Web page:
Putrajaya goes to court to recover RM1.69 bil in taxes from Najib

Former prime minister Najib Razak.

KUALA LUMPUR: Putrajaya has filed a suit through the Inland Revenue Board (IRB) to recover RM1.69 billion in additional tax assessments between 2011 and 2017 from Najib Razak.

The lawsuit kicked in after the former prime minister failed to act on IRB’s initial inquiry of additional tax assessments of RM1.47 billion in March this year.

This resulted in a 10% hike of RM147 million in April and another compounded 5% hike of RM80 million in May.

The statement of claim, filed on June 25, followed the first additional assessment notice dated March 20.

“The plaintiff (Putrajaya) sent the additional assessment notice by registered post to the defendant (Najib) on March 25 to his last known address.

“However, the notice was never returned to the plaintiff,” said the statement claim signed of by senior federal counsel Mazlan Alias.

The 10% increase is stated under Section 103 of the Income Tax Act 1967 after Najib refused to pay the initial RM1.47 billion within 30 days from the date the initial notice was delivered.

Najib also failed to settle the renewed sum within 60 days under the same provision, which resulted in the compounded 5% hike.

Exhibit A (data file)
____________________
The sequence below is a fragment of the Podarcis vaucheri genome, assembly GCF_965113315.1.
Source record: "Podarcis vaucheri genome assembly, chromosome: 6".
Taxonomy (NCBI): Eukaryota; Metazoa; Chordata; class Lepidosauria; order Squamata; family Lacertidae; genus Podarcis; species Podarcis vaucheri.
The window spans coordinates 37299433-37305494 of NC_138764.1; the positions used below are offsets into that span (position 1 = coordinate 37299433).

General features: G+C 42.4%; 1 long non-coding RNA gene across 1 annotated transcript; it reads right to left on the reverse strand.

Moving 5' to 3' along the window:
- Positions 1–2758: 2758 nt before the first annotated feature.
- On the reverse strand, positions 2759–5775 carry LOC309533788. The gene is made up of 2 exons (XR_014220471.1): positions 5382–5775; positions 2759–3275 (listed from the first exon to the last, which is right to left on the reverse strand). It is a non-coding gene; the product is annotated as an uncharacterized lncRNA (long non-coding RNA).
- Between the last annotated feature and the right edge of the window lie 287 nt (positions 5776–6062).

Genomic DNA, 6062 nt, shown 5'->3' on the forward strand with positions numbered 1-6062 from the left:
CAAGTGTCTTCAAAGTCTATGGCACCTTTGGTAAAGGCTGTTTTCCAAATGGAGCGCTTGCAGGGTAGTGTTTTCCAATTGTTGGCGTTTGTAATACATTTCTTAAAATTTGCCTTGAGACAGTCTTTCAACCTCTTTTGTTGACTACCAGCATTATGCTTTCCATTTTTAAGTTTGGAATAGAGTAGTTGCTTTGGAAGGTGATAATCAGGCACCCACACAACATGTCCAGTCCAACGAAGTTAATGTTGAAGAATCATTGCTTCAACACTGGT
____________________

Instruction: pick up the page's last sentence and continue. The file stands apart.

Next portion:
Putrajaya said it is entitled to the RM1.69 billion claim, together with 5% interest per year from the day of judgement until the amount is paid, costs and any relief deemed fit by the court.

Meanwhile, a case management will be held before deputy registrar Erry Shahriman Nor Aripin on July 8.

Yesterday, Najib, in a Facebook post, claimed money accepted as donations, including from overseas, as well as political funds are usually not taxable.

He said the IRB tax was imposed on the funds he had received in his bank account as donations and contributions from overseas.

He said the largest amount in tax was in 2013 when his bank account received RM2.6 billion. A bank officer had told a court hearing in the SRC case that these funds were returned to the sender four months later but he was still being taxed for that, he said.

He said these funds included donations from Saudi Arabia’s finance ministry and an Arab prince. These were confirmed by bank officers during the SRC case, he added.

Najib also highlighted the irony that the government had charged him in court for accepting illegal money but the IRB considered it legal income that needed to be taxed.

He said he had been paying his taxes regularly and had never run away from paying them.

Najid said he would have to hire more lawyers and spend years in court fighting the IRB.

He said the people will have to decide whether this was a case of the PH government misusing its powers for political reasons and whether it was being cruel in his case.